As the COVID-19 pandemic descended on the Bay Area, Stanford primary care physicians and nurses started hearing a lot of questions from patients: When will a vaccine be available? Does staying six feet away from other people really protect me?
The clinicians had their own queries: How do we manage diabetic patients with mild COVID-19? What does it mean if a patient has antibodies?
"We all had a lot of questions, and we needed bite-sized answers we could use at the point of care," said Erika Schillinger, MD, a professor of primary care and population health.
The solution was to recruit medical and physician assistant students into creating a COVID-19 website in an FAQ format. Stanford Front Line Consult Service, available to clinicians at Stanford Health Care and its associated clinics, lists answers to more than 85 questions about symptoms, worker safety, news reports, clinical trials, epidemiology, vaccines and testing. New answers are added as clinicians submit questions.
The students, sidelined from clinical rotations during the pandemic, were eager to help their future colleagues care for patients.
"We were looking for ways to get involved and have an impact," said Tanvi Jayaraman, a second-year medical student who's part of a team of about 20 students who maintain the website. "At first I felt like, 'I'm just a student -- what do I have to contribute?' But with the FAQ, we can be a powerful workforce from home."
The website is geared toward primary care clinicians, who field a wide range of questions from patients about testing protocols, research into treatments, shelter-in-place guidelines and many other pandemic topics. It is not open to the public, though it may be in the future.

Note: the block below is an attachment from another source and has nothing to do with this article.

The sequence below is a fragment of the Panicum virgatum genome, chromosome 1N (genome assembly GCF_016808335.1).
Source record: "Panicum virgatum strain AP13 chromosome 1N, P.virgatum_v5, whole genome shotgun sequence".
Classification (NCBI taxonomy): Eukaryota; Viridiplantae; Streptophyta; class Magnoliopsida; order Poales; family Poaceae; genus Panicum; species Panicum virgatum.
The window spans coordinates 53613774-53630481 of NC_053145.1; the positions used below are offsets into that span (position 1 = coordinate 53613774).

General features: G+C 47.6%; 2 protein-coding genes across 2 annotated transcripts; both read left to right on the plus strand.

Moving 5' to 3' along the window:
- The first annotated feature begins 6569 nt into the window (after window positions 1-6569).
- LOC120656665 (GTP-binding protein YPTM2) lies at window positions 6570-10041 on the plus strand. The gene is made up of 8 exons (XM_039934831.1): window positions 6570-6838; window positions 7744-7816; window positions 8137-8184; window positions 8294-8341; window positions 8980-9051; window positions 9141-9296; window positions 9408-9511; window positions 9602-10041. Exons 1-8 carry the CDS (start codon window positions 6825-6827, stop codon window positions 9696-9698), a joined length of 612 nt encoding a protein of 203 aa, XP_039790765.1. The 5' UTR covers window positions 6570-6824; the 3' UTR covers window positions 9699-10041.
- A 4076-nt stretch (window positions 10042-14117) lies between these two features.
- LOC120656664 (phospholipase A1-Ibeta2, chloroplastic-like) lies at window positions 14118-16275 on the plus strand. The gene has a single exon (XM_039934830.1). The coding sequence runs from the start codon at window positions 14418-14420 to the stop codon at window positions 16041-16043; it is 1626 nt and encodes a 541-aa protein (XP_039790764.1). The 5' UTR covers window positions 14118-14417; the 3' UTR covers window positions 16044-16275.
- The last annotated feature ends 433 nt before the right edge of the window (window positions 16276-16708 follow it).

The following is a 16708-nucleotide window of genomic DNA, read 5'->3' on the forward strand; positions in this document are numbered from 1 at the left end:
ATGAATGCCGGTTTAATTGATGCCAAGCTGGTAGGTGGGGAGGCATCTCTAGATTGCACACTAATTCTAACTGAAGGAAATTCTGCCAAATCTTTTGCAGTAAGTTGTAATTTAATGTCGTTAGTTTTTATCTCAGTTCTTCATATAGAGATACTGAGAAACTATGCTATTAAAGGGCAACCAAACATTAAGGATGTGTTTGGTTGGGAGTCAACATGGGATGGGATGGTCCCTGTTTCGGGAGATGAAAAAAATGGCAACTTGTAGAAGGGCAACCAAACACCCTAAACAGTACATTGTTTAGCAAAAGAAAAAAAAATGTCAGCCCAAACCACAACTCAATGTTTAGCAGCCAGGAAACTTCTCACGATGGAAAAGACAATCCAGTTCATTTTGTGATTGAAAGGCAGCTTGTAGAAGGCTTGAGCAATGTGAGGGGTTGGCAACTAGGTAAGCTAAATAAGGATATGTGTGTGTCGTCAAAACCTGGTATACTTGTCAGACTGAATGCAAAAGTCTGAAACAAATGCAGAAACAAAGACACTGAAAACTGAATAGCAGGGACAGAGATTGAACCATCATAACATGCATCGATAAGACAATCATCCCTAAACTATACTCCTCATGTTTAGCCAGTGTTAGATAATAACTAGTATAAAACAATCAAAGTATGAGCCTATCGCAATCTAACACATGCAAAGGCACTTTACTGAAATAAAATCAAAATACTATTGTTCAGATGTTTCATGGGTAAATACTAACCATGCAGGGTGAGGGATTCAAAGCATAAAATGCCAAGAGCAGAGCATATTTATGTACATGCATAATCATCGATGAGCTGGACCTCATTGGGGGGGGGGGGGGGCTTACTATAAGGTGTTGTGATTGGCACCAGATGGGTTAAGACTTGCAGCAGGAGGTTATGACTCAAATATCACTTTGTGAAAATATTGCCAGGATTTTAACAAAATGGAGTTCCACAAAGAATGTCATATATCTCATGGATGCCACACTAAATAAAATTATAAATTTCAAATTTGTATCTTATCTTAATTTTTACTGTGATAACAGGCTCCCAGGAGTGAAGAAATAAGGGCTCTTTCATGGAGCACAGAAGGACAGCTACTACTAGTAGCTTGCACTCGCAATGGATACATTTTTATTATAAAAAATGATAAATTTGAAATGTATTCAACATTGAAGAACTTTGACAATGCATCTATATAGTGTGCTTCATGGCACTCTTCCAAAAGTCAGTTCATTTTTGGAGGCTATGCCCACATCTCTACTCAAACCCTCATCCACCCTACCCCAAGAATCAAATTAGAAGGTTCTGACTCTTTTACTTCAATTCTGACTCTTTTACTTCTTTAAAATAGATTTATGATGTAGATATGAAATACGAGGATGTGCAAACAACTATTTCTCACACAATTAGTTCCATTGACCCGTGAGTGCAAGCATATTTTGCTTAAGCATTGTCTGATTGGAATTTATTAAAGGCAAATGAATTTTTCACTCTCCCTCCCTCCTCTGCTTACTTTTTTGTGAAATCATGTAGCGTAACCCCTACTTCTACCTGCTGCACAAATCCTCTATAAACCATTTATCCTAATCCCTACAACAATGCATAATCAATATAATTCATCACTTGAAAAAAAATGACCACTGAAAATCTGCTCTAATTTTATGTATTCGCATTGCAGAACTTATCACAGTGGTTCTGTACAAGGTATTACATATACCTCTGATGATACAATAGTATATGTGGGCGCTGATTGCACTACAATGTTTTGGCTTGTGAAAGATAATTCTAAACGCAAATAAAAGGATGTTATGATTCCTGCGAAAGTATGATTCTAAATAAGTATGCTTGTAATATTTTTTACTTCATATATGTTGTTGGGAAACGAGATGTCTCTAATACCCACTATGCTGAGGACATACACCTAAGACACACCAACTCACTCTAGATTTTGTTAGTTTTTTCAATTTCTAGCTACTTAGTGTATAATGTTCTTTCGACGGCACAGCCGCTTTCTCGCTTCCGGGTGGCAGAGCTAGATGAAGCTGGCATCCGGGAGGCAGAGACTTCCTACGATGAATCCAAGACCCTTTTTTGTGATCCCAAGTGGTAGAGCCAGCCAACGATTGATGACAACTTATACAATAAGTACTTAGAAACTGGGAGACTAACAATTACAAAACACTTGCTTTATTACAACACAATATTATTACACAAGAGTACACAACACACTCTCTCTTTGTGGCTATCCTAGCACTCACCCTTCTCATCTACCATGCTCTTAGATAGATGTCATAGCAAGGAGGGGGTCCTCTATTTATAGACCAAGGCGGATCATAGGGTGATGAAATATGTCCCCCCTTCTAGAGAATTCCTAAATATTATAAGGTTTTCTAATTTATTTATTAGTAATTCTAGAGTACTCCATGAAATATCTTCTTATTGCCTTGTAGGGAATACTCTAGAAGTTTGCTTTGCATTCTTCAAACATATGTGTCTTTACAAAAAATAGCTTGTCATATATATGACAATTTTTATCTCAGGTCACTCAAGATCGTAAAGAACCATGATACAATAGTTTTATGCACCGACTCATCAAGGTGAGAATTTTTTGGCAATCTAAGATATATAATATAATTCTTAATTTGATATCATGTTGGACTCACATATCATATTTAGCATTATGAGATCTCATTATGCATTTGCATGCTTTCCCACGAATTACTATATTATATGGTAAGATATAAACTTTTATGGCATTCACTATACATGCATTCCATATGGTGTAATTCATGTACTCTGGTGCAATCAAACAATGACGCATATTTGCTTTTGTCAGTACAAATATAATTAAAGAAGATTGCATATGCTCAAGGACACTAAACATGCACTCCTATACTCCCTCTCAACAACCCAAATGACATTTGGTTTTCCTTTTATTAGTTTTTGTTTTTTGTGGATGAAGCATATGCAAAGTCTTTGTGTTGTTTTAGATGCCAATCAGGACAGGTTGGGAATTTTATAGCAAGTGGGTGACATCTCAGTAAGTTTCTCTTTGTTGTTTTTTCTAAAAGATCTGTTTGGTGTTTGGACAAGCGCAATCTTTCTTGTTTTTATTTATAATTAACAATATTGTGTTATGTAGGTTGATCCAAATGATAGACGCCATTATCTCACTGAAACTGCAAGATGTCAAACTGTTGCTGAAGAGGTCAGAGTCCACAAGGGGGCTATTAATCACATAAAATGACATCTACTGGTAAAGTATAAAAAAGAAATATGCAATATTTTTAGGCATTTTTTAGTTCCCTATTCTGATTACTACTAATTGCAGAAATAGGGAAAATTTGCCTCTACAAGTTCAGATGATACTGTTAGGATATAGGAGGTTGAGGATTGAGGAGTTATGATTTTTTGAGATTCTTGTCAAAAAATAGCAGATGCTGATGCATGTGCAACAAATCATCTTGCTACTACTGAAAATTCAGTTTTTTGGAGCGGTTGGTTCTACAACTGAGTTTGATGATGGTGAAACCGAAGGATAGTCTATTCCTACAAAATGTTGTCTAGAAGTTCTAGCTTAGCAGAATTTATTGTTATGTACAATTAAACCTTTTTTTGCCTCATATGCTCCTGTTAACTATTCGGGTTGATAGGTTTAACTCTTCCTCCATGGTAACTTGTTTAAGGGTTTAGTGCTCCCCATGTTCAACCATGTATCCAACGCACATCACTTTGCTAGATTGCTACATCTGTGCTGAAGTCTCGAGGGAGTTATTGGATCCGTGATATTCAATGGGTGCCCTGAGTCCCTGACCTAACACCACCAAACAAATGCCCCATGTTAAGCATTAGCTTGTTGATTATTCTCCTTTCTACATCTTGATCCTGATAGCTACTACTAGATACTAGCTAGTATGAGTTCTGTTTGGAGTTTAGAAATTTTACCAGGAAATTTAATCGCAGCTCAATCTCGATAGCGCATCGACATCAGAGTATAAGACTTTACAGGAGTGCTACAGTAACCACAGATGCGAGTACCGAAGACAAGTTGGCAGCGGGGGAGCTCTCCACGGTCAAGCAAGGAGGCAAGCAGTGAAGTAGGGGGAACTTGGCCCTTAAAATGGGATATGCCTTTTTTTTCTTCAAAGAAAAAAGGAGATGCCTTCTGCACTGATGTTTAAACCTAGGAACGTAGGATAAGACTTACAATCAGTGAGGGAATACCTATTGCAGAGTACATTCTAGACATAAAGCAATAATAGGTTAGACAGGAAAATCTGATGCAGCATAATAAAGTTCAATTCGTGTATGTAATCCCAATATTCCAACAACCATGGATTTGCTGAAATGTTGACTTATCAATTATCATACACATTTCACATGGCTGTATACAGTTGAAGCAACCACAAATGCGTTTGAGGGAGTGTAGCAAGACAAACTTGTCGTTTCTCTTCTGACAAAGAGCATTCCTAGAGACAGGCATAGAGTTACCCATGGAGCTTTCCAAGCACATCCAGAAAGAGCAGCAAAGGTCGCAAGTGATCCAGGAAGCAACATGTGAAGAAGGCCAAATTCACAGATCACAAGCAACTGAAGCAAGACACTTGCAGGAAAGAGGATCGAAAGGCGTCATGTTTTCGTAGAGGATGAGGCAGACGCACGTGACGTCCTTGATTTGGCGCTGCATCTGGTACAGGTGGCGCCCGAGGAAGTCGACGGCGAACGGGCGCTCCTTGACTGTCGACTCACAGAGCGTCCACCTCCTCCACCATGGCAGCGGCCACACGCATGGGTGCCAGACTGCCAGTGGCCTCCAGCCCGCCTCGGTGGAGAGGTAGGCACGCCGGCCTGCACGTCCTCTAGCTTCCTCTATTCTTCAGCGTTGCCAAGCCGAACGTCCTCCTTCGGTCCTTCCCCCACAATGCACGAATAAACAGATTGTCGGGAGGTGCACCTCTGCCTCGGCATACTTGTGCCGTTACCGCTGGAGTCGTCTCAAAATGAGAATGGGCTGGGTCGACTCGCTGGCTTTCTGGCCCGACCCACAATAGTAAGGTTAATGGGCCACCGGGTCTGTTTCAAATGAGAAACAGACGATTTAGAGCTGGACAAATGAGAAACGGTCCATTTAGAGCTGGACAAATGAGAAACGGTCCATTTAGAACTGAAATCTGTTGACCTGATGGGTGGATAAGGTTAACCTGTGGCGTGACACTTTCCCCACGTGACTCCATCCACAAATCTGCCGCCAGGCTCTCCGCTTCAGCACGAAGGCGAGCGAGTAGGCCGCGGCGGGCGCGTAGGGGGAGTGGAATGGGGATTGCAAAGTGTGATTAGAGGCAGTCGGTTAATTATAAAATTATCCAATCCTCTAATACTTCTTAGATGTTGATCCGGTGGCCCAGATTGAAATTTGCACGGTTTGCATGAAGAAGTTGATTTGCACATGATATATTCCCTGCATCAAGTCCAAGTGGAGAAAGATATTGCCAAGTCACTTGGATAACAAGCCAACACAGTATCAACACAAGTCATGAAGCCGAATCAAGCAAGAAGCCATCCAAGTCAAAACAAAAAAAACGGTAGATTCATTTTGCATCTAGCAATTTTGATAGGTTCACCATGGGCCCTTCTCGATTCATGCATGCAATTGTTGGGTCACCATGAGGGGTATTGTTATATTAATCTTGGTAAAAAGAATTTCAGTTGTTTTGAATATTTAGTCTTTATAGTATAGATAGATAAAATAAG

When clinicians submit new questions through the website, the students research medical journals and organizations such as the Centers for Disease Control and Prevention and the World Health Organization; within days they compose an answer, which their peers and a faculty member review for accuracy.
The students also update answers to previous questions as new research becomes available and policies change. It's a daily job that they take on in addition to their classes, which are now mostly virtual.
"Learning online can be isolating," Jayaraman said. "Having this project has kept me in touch with peers and mentors and given me a great sense of community."
Schillinger said that in addition to teaching the students invaluable lessons about research and information management, the project has also provided her and her colleagues with current information in a time when treatment recommendations and policy directives are quickly changing.
"These students are measurably contributing to the care of our patients and have shown they are valuable members of the care team," she said. "We've tapped into a great resource."
Image by Mohamed Hassan